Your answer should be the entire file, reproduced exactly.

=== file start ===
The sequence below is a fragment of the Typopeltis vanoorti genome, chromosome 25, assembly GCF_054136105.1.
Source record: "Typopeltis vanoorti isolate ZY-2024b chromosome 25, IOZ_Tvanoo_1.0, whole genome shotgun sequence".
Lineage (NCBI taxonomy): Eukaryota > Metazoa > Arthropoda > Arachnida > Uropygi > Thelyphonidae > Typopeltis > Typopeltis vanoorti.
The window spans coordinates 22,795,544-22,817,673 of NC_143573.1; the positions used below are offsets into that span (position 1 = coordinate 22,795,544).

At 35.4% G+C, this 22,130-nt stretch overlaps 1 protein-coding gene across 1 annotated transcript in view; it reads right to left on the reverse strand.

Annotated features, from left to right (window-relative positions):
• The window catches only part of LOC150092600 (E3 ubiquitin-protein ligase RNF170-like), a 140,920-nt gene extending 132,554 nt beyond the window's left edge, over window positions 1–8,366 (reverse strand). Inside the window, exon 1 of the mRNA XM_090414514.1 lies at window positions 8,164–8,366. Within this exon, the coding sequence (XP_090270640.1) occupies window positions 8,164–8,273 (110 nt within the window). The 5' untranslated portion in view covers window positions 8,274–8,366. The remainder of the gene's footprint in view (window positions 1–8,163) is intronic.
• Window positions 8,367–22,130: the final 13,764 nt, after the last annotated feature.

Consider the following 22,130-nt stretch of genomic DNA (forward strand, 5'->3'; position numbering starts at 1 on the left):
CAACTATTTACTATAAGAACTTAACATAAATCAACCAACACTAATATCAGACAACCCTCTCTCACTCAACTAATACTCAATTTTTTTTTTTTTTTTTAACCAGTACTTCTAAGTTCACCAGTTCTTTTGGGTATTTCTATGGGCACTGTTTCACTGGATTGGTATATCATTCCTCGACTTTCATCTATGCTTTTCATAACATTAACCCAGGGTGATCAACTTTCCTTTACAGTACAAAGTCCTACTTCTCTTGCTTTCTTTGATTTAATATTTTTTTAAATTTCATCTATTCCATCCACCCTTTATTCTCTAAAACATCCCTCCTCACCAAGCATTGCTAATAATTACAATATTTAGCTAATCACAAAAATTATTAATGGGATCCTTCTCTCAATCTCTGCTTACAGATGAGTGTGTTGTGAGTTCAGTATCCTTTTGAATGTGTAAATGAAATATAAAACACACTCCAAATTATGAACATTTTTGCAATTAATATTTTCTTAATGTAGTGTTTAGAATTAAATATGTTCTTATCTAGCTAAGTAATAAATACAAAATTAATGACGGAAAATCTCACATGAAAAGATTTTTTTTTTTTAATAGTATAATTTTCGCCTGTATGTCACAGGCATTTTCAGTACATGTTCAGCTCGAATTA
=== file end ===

The sequence below is a fragment of the Typopeltis vanoorti genome, chromosome 25, assembly GCF_054136105.1.
Source record: "Typopeltis vanoorti isolate ZY-2024b chromosome 25, IOZ_Tvanoo_1.0, whole genome shotgun sequence".
Lineage (NCBI taxonomy): Eukaryota > Metazoa > Arthropoda > Arachnida > Uropygi > Thelyphonidae > Typopeltis > Typopeltis vanoorti.
The window spans coordinates 22,795,544-22,817,673 of NC_143573.1; the positions used below are offsets into that span (position 1 = coordinate 22,795,544).

At 35.4% G+C, this 22,130-nt stretch overlaps 1 protein-coding gene across 1 annotated transcript in view; it reads right to left on the reverse strand.

Annotated features, from left to right (window-relative positions):
• The window catches only part of LOC150092600 (E3 ubiquitin-protein ligase RNF170-like), a 140,920-nt gene extending 132,554 nt beyond the window's left edge, over window positions 1–8,366 (reverse strand). Inside the window, exon 1 of the mRNA XM_090414514.1 lies at window positions 8,164–8,366. Within this exon, the coding sequence (XP_090270640.1) occupies window positions 8,164–8,273 (110 nt within the window). The 5' untranslated portion in view covers window positions 8,274–8,366. The remainder of the gene's footprint in view (window positions 1–8,163) is intronic.
• Window positions 8,367–22,130: the final 13,764 nt, after the last annotated feature.

Consider the following 22,130-nt stretch of genomic DNA (forward strand, 5'->3'; position numbering starts at 1 on the left):
CAACTATTTACTATAAGAACTTAACATAAATCAACCAACACTAATATCAGACAACCCTCTCTCACTCAACTAATACTCAATTTTTTTTTTTTTTTTTAACCAGTACTTCTAAGTTCACCAGTTCTTTTGGGTATTTCTATGGGCACTGTTTCACTGGATTGGTATATCATTCCTCGACTTTCATCTATGCTTTTCATAACATTAACCCAGGGTGATCAACTTTCCTTTACAGTACAAAGTCCTACTTCTCTTGCTTTCTTTGATTTAATATTTTTTTAAATTTCATCTATTCCATCCACCCTTTATTCTCTAAAACATCCCTCCTCACCAAGCATTGCTAATAATTACAATATTTAGCTAATCACAAAAATTATTAATGGGATCCTTCTCTCAATCTCTGCTTACAGATGAGTGTGTTGTGAGTTCAGTATCCTTTTGAATGTGTAAATGAAATATAAAACACACTCCAAATTATGAACATTTTTGCAATTAATATTTTCTTAATGTAGTGTTTAGAATTAAATATGTTCTTATCTAGCTAAGTAATAAATACAAAATTAATGACGGAAAATCTCACATGAAAAGATTTTTTTTTTTTAATAGTATAATTTTCGCCTGTATGTCACAGGCATTTTCAGTACATGTTCAGCTCGAATTA